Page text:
Critical infrastructure under cyber attack: McAfee
The report "In the Crossfire: Critical Infrastructure in the Age of Cyberwar", commissioned by McAfee and authored by the Center for Strategic and International Studies (CSIS), also found that the risk of cyberattack is rising. Despite a growing body of legislation and regulation, more than a third of IT executives (37 percent) said the vulnerability of their sector had increased over the past 12 months and two-fifths expect a major security incident in their sector within the next year. Only 20 percent think their sector is safe from serious cyberattack over the next five years.
Many of the world's critical infrastructures were built for reliability and availability, not for security. Traditionally, these organizations have had little to no cyber protection, and have relied on guards, gates and guns. Today however, computer networks are interconnected with corporate IT networks and other infrastructure networks, which are accessible from anywhere in the world.
"In today's economic climate, it is imperative that organizations prepare for the instability that cyber attacks on critical infrastructure can cause," said Dave DeWalt, President and Chief Executive Officer of McAfee. "From public transportation, to energy to telecommunications, these are the systems we depend on every day. An attack on any of these industries could cause widespread economic disruptions, environmental disasters, loss of property and even loss of life."
"The recently identified Operation Aurora was the largest and most sophisticated cyberattack targeted at specific corporations, but it could have just as easily targeted the world's critical infrastructure," continued DeWalt. "The attack announced by Google and identified by McAfee was the most sophisticated threat seen in years making it a watershed moment in cybersecurity because of the targeted and coordinated nature of the attack."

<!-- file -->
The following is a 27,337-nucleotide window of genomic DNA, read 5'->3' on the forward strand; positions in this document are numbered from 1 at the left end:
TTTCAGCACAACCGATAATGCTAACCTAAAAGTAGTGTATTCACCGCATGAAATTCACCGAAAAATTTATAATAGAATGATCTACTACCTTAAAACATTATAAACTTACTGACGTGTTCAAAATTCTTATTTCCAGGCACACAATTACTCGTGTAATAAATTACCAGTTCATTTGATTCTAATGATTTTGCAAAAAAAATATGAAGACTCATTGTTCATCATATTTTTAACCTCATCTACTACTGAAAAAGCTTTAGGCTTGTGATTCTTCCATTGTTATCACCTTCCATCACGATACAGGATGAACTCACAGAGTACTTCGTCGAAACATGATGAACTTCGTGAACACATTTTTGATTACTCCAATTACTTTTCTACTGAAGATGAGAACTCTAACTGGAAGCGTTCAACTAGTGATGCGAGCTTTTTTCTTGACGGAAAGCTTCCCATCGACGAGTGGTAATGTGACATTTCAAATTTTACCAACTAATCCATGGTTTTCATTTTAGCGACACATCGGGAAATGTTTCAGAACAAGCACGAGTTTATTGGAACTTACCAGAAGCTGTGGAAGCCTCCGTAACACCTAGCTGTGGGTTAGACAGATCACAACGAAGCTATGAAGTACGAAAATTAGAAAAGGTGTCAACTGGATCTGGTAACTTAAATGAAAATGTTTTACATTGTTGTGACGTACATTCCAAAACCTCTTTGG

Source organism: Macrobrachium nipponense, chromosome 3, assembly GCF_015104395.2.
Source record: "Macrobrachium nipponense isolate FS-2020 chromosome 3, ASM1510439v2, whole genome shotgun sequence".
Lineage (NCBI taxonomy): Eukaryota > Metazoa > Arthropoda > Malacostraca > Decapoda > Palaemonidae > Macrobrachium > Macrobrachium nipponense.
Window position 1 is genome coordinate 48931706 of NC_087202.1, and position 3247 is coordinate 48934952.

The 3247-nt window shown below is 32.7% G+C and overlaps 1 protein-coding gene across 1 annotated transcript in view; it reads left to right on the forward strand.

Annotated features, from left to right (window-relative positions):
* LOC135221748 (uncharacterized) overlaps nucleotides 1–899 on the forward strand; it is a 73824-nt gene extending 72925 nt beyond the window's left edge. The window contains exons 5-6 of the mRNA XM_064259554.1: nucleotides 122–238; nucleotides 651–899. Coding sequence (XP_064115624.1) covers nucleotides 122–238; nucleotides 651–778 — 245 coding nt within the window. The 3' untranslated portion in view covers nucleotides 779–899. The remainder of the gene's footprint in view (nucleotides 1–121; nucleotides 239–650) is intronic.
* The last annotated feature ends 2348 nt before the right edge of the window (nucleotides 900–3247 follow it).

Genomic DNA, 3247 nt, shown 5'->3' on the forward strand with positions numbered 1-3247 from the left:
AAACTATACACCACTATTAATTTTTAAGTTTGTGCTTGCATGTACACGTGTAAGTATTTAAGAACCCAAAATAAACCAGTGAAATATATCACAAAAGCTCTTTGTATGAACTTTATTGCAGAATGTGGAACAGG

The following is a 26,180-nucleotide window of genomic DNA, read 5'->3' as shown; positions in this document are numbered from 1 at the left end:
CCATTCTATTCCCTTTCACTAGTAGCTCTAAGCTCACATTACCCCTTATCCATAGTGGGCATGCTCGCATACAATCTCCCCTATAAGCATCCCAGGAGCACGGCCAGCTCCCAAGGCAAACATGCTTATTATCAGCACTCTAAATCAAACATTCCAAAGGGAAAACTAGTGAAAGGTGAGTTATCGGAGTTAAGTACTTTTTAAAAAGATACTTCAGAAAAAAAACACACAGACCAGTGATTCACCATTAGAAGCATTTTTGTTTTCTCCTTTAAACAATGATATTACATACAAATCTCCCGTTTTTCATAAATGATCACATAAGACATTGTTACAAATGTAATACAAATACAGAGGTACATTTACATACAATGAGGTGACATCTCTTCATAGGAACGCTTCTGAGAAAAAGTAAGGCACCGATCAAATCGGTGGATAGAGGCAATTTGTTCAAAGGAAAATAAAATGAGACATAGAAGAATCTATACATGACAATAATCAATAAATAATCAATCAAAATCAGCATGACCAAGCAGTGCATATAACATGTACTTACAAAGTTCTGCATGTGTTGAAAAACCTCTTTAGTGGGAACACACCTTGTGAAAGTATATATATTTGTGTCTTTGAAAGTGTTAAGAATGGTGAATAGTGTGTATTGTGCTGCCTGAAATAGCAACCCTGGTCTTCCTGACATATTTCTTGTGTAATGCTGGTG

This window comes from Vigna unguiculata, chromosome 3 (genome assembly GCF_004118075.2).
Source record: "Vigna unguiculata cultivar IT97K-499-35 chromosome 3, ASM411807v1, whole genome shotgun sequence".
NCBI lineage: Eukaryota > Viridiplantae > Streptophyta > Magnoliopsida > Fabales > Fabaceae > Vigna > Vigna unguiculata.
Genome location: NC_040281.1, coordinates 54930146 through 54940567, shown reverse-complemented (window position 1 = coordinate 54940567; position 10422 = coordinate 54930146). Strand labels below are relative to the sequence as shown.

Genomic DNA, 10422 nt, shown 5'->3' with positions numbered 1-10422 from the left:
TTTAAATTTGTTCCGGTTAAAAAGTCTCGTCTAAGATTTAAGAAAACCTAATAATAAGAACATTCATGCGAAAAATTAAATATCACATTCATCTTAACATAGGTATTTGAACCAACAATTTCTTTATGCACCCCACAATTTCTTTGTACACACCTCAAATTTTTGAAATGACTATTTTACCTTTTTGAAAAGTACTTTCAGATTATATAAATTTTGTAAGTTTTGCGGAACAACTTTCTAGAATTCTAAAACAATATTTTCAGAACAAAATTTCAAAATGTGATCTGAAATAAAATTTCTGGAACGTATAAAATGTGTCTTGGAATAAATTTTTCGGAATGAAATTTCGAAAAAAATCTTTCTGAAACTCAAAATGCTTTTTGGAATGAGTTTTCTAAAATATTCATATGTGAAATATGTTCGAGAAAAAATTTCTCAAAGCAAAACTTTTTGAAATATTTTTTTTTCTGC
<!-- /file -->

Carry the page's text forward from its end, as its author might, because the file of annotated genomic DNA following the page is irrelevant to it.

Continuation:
More than a third of those surveyed believe their sector is unprepared to deal with major attacks or stealthy infiltrations by high-level adversaries. Saudi Arabia, India and Mexico emerge as the least confident. Two thirds of IT executives surveyed claimed that the current economic climate has caused cutbacks in the security resources available; one in four said resources had been reduced by 15 percent or more. Cuts are particularly evident in the energy and oil/gas sector.
Also, 60 percent of those surveyed believe representatives of foreign governments have been involved in past infrastructure infiltrations. In terms of countries that posed the biggest threat to critical infrastructure security, the United States (36 percent) and China (33 percent) topped the list. Many of the respondents believe that few countries are not capable of dealing with the threat. More than half (55 percent) believe that the laws in their country are inadequate in deterring potential cyberattacks with those based in Russia, Mexico and Brazil the most skeptical; 45 percent don't believe that the authorities are capable of preventing or deterring attacks.
"Governance issues are at the center of any discussion of security for critical infrastructure," said Stewart Baker distinguished visiting fellow at CSIS and Lawyer at Steptoe and Johnson. "The relationships between the governments and private sector organisations involved are complex but it is essential that each have faith in the others ability. The security industry will always strive to stay one step ahead, but in the absence of any technological silver bullet, regulation has a role to play in defending critical infrastructures around the world."
More than half of those surveyed expected insurance to pick up the cost of a cyberattack while nearly one in five said it would fall on rate-payers or customers. Just over a quarter expected a government bail-out.
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